Now that the election results are in, we can all go back to thinking about what U.S. citizens (and non-citizen residents like me) can do about the sad state of affairs in this country. Gara LaMarche’s and Deepak Bhargava’s recent Nation piece The Road Ahead for Progressives: Back to Basics captures the overall picture quite well, in my opinion.
While LaMarche and Bhargava acknowledge Obama’s tactical errors and mistakes in judgment, they don’t wallow in self-pity, as the left tends to in moments like these. “As for the left,” they write,
we need to be less dependent on the president—who has no magic wand—and move past the language of betrayal in which we are too often mired. For all the supposed preparation progressives did for a return to political power, we haven’t figured out how to relate constructively to an actual government, with all its responsibilities and broader constituent obligations. If progressives cannot “own” landmark achievements like healthcare and financial reform, how on earth can we expect anyone else to?
The key strategic task, according to LaMarche and Bhargava (and I completely agree), is movement building:
The Obama campaign, the immigrant rights movement and the Tea Party—arguably the three biggest national movements of recent years—have several things in common: a clear national program and vision, deep investment in local organizing and especially on recruiting new people to the cause, and the use of new media and technology to keep people connected and active. We will need to dramatically strengthen organizing efforts to build public will in the years ahead.
[. . . This will involve] dramatically strengthening movement capacity in communities of color and relationships among communities of color; thinking seriously about how to engage white working-class communities; and developing new initiatives (perhaps centered on the jobs crisis) that […] keep both universalism and targeting to disadvantaged communities at the forefront.
And one of the planks around which a progressive vision can be made more palatable, even exciting, for these communities — perhaps the single most important immediate need right now — would be a “persuasive long-term vision for how to create good jobs that would address the fundamental moral and political questions that will grip the country for the next few years.”
Whatever happened to “green jobs”? Who’s working on this, and where are (or aren’t) they in Washington? How can the climate change (and justice) movement be threaded, through and through, with a concern for work and economic prosperity? That doesn’t mean growing the GDP; it just means developing – and popularizing – policies that would work on both fronts at once.
Watching the election results being batted around by MSNBC’s liberal pundits last night (alternating with the other channels), I couldn’t help being struck by the smugness of “our” side. (Rachel Maddow just a little less so than the others.) It’s their job, I know – as they’ve defined it for themselves – to take on Fox and to blow just as hard in the opposite direction. But where are the voices that would reach out beyond their own constituency to build a larger movement? Bill Moyers used to try real hard. Jon Stewart and Steven Colbert (in his own weird way) are testing out some new creative methods, and, for all the quirkiness of that event in Washington last weekend, ought to be followed up on. Stewart’s at his best when he’s being smart (like in his interview with Obama last week) and when his people do the work to deconstruct the news media (like the “back of the bus” clips a few minutes into the video here) — which they do extremely well. He loses his credibility a little (except with the youth, I guess, which is part of his market) when he succumbs to bathroom jokes and other juvenalia.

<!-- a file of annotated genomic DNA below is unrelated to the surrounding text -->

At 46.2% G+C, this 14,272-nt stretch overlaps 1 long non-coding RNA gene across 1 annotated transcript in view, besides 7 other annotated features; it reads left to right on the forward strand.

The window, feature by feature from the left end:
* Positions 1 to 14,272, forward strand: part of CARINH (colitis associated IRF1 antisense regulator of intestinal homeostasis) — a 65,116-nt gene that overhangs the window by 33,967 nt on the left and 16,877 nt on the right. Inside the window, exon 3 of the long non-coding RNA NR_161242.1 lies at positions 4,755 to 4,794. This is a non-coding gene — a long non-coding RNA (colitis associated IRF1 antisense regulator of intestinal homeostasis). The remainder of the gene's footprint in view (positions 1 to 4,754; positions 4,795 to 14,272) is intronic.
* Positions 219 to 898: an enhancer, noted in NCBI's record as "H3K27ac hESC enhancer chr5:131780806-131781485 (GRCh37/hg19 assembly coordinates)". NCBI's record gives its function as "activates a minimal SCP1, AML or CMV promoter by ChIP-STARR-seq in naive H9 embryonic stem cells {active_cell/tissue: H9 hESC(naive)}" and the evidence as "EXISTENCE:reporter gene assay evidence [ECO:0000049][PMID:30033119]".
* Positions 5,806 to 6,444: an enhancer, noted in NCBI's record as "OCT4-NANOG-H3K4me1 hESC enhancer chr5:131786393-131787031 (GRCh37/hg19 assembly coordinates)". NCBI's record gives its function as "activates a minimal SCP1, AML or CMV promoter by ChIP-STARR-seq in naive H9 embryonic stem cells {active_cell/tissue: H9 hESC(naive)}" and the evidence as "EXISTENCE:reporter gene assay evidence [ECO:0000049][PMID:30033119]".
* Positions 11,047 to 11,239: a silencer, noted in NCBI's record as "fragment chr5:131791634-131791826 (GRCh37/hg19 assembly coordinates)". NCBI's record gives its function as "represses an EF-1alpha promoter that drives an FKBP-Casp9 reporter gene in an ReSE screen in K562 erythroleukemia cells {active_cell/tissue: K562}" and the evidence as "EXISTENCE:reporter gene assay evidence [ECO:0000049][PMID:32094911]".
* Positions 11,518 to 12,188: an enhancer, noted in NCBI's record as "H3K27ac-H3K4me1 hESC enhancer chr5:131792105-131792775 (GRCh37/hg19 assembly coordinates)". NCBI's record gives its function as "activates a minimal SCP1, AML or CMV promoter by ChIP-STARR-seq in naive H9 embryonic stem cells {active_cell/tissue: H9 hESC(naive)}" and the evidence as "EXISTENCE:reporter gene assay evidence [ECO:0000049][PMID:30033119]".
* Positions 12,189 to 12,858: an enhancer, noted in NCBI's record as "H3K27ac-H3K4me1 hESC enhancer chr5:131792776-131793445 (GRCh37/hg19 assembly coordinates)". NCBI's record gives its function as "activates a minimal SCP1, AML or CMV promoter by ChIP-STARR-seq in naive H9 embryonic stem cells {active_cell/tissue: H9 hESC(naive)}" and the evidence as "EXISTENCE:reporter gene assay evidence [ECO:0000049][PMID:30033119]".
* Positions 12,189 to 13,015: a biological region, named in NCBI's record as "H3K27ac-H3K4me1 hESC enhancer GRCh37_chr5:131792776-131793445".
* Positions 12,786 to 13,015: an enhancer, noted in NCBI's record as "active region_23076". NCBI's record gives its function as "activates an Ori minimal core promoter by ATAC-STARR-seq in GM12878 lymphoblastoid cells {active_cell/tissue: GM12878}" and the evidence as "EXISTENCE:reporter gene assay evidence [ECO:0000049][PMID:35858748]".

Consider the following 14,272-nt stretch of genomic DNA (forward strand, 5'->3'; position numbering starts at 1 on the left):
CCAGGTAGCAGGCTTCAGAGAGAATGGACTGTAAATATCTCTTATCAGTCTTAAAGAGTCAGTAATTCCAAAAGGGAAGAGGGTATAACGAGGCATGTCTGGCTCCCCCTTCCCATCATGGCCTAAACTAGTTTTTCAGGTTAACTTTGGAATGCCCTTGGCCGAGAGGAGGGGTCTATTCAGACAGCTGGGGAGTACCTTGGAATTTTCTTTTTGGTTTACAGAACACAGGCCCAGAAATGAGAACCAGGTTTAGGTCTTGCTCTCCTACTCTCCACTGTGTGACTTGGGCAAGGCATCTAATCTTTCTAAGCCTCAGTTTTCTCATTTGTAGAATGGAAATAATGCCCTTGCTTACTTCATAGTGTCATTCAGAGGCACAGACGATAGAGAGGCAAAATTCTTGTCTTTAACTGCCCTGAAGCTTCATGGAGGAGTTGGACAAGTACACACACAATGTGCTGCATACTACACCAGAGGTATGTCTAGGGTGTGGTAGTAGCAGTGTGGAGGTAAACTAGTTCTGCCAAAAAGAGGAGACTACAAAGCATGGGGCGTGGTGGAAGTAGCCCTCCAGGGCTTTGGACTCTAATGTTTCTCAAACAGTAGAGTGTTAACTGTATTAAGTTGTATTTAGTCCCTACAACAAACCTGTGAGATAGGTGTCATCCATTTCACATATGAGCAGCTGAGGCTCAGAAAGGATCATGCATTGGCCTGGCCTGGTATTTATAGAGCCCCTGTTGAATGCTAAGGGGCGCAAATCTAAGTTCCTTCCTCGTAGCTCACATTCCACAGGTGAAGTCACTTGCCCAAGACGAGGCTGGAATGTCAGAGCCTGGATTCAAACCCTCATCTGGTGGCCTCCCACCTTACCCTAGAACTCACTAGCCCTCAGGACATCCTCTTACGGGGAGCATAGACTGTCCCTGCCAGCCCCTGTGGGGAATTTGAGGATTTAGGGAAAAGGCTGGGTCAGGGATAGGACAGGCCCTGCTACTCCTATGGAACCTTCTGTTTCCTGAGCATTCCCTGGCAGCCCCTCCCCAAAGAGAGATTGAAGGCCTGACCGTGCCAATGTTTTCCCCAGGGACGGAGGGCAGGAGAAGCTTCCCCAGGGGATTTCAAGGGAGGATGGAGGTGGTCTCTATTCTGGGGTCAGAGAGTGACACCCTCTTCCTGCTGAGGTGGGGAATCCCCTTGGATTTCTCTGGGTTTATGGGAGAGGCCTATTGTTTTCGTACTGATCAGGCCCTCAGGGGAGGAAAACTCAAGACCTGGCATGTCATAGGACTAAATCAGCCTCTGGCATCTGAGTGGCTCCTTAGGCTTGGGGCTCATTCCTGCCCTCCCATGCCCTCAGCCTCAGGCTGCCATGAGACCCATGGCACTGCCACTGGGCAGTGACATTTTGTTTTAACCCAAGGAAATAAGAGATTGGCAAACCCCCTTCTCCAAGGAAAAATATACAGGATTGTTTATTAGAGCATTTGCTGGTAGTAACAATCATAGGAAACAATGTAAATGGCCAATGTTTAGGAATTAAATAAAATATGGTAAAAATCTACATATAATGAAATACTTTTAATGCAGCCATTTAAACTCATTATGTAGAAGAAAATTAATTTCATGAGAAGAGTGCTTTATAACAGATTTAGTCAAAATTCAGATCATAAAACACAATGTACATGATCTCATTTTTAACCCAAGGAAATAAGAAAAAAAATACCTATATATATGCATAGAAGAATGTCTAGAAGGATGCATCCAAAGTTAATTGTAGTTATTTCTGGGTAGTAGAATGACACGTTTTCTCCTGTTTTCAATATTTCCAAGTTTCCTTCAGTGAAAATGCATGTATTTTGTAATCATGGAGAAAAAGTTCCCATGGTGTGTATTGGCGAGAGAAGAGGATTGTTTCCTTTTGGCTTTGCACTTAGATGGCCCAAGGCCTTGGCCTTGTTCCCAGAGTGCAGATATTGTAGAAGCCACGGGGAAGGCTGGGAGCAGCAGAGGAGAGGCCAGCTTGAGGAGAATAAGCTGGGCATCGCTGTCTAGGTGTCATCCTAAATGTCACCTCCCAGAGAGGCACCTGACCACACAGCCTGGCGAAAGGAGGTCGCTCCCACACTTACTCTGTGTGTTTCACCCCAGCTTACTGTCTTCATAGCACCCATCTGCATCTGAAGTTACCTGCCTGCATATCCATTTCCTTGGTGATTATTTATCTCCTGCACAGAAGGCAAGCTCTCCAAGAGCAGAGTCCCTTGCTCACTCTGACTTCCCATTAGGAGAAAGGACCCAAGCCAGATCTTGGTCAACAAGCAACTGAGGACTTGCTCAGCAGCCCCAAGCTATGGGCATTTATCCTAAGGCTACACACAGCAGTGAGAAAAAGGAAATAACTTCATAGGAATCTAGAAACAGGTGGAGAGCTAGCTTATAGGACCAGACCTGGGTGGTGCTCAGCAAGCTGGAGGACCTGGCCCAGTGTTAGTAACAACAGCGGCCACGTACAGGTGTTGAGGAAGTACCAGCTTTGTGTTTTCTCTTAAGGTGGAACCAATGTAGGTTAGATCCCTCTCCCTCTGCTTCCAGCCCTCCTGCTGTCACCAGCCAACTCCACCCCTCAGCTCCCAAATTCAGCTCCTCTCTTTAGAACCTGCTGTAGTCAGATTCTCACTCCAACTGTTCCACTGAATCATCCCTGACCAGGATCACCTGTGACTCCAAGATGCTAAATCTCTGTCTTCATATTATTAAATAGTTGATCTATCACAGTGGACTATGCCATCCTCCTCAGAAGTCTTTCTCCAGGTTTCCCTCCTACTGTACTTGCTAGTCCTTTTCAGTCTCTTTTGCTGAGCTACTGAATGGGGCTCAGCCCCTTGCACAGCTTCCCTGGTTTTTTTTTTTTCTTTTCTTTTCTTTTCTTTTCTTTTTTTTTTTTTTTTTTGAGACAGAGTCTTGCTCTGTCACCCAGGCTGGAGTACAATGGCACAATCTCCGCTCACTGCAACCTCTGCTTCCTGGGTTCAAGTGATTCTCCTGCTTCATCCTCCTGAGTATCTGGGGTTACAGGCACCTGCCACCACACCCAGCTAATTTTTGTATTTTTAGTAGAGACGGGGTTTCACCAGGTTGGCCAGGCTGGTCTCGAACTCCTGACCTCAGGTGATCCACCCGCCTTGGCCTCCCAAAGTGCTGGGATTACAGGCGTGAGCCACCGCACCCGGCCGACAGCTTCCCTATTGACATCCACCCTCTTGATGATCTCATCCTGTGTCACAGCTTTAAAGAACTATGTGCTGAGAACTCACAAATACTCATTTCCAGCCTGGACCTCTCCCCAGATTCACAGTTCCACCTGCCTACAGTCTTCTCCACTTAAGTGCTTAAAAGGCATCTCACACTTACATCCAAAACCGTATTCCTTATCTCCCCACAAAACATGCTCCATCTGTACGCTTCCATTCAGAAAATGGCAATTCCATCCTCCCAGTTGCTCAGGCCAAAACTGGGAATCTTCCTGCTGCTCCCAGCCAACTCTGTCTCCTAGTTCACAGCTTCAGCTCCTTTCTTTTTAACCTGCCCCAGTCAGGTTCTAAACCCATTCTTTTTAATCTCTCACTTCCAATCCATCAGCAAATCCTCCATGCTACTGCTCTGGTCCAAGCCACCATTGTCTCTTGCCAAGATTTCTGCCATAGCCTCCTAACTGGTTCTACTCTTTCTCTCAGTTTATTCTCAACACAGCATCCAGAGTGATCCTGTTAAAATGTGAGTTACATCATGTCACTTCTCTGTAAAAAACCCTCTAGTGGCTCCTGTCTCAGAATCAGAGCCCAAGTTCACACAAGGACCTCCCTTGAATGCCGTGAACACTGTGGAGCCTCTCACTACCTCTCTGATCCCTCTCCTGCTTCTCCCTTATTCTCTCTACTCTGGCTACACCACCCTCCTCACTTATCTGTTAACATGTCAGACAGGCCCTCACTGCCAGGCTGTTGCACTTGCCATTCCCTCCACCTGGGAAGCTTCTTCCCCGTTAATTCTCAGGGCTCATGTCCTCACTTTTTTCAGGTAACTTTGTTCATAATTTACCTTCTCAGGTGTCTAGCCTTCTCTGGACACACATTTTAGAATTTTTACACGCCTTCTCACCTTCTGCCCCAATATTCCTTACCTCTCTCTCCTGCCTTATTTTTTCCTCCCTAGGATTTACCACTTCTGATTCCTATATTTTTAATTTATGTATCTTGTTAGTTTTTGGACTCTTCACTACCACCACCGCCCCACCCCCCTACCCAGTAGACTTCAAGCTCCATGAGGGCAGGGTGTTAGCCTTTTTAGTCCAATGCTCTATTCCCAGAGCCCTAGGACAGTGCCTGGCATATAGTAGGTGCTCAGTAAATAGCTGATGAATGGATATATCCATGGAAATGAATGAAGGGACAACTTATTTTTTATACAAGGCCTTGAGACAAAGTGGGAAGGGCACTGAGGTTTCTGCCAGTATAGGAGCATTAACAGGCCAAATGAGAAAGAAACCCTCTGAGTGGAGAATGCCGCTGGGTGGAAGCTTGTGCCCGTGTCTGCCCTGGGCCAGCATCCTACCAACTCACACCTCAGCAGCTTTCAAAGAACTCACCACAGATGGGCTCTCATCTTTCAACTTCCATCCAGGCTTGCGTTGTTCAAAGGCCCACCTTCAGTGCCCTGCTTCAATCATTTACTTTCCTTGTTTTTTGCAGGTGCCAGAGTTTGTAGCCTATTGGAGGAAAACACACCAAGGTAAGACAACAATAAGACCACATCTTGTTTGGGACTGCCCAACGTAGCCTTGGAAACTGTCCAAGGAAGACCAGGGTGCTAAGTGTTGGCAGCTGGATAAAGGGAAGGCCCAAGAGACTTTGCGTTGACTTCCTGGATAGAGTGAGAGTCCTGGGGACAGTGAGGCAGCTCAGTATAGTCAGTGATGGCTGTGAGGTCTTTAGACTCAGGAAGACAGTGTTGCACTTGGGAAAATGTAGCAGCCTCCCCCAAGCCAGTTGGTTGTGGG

But I don’t think there’s a lot to hope for in the big media. I think it’s in the ethnic media, the arts (from Hollywood and MTV on down), and in creative approaches to community building (including those using digital social media) where we can work toward articulating a common vision that would bring together progressives and environmentalists, immigration and anti-poverty activists, people looking for work (and not just organized labor), small business owners, and religious folks — to name just a few of the constituencies that ought to be part of any such movement.
Narrative matters in all of that. For instance, why not reclaim “the spirit” by putting forward a vision of the world as broken and in need of healing? Why not reclaim “the family” and “the community” by repeatedly pointing out how sound economic policy can be good for both, while simultaneously noting the wide diversity of family and community arrangements that make up this country? Why not neuter arguments against taxes with arguments against selfishness and greed? Why not articulate what it means to be a good citizen, locally, nationally, globally?
There are people working on all those things, I know. But I get tired of the despair and blame I hear too often from colleagues on the left. Feeling let down is the result of expecting more than was realistic. I’ll concede that I also thought, or at least hoped, that Obama would be more like FDR. But he isn’t. And there still remains plenty of work to be done.